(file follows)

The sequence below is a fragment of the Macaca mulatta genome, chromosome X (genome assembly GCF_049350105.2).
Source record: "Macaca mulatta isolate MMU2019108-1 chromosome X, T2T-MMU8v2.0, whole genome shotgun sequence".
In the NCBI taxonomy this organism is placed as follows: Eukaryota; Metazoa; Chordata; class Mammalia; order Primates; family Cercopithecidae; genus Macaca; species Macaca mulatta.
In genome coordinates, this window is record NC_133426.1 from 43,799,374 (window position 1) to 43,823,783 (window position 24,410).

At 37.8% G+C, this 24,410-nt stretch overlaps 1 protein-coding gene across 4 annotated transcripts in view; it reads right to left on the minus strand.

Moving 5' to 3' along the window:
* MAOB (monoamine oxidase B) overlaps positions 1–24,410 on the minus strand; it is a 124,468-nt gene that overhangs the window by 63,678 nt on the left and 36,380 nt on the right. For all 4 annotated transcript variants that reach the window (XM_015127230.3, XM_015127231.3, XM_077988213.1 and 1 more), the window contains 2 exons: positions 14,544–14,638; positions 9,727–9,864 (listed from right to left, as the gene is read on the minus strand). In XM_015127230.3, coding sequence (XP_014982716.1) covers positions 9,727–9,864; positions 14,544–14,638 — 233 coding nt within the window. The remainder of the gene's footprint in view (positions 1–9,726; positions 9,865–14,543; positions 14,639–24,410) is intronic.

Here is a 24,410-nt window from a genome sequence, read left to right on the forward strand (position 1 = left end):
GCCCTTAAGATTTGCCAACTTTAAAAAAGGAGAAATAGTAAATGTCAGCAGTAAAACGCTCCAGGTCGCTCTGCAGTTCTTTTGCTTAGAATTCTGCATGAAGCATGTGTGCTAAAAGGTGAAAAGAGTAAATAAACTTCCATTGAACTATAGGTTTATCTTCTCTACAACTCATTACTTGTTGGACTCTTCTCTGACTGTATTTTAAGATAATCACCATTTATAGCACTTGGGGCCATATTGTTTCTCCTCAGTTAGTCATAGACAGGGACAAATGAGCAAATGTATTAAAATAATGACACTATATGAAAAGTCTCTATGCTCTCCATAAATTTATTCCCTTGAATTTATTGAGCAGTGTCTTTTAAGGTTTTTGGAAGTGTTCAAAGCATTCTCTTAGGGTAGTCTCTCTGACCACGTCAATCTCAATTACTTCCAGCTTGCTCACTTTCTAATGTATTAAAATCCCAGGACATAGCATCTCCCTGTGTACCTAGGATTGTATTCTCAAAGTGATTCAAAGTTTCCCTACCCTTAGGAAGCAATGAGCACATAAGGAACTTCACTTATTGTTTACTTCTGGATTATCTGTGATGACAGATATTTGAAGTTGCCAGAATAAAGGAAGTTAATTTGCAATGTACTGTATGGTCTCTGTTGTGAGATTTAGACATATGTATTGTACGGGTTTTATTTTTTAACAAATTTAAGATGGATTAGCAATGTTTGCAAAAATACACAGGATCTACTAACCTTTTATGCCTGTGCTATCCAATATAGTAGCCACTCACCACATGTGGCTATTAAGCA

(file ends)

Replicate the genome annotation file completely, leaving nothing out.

The sequence below is a fragment of the Macaca mulatta genome, chromosome X (genome assembly GCF_049350105.2).
Source record: "Macaca mulatta isolate MMU2019108-1 chromosome X, T2T-MMU8v2.0, whole genome shotgun sequence".
In the NCBI taxonomy this organism is placed as follows: Eukaryota; Metazoa; Chordata; class Mammalia; order Primates; family Cercopithecidae; genus Macaca; species Macaca mulatta.
In genome coordinates, this window is record NC_133426.1 from 43,799,374 (window position 1) to 43,823,783 (window position 24,410).

At 37.8% G+C, this 24,410-nt stretch overlaps 1 protein-coding gene across 4 annotated transcripts in view; it reads right to left on the minus strand.

Moving 5' to 3' along the window:
* MAOB (monoamine oxidase B) overlaps positions 1–24,410 on the minus strand; it is a 124,468-nt gene that overhangs the window by 63,678 nt on the left and 36,380 nt on the right. For all 4 annotated transcript variants that reach the window (XM_015127230.3, XM_015127231.3, XM_077988213.1 and 1 more), the window contains 2 exons: positions 14,544–14,638; positions 9,727–9,864 (listed from right to left, as the gene is read on the minus strand). In XM_015127230.3, coding sequence (XP_014982716.1) covers positions 9,727–9,864; positions 14,544–14,638 — 233 coding nt within the window. The remainder of the gene's footprint in view (positions 1–9,726; positions 9,865–14,543; positions 14,639–24,410) is intronic.

Here is a 24,410-nt window from a genome sequence, read left to right on the forward strand (position 1 = left end):
GCCCTTAAGATTTGCCAACTTTAAAAAAGGAGAAATAGTAAATGTCAGCAGTAAAACGCTCCAGGTCGCTCTGCAGTTCTTTTGCTTAGAATTCTGCATGAAGCATGTGTGCTAAAAGGTGAAAAGAGTAAATAAACTTCCATTGAACTATAGGTTTATCTTCTCTACAACTCATTACTTGTTGGACTCTTCTCTGACTGTATTTTAAGATAATCACCATTTATAGCACTTGGGGCCATATTGTTTCTCCTCAGTTAGTCATAGACAGGGACAAATGAGCAAATGTATTAAAATAATGACACTATATGAAAAGTCTCTATGCTCTCCATAAATTTATTCCCTTGAATTTATTGAGCAGTGTCTTTTAAGGTTTTTGGAAGTGTTCAAAGCATTCTCTTAGGGTAGTCTCTCTGACCACGTCAATCTCAATTACTTCCAGCTTGCTCACTTTCTAATGTATTAAAATCCCAGGACATAGCATCTCCCTGTGTACCTAGGATTGTATTCTCAAAGTGATTCAAAGTTTCCCTACCCTTAGGAAGCAATGAGCACATAAGGAACTTCACTTATTGTTTACTTCTGGATTATCTGTGATGACAGATATTTGAAGTTGCCAGAATAAAGGAAGTTAATTTGCAATGTACTGTATGGTCTCTGTTGTGAGATTTAGACATATGTATTGTACGGGTTTTATTTTTTAACAAATTTAAGATGGATTAGCAATGTTTGCAAAAATACACAGGATCTACTAACCTTTTATGCCTGTGCTATCCAATATAGTAGCCACTCACCACATGTGGCTATTAAGCA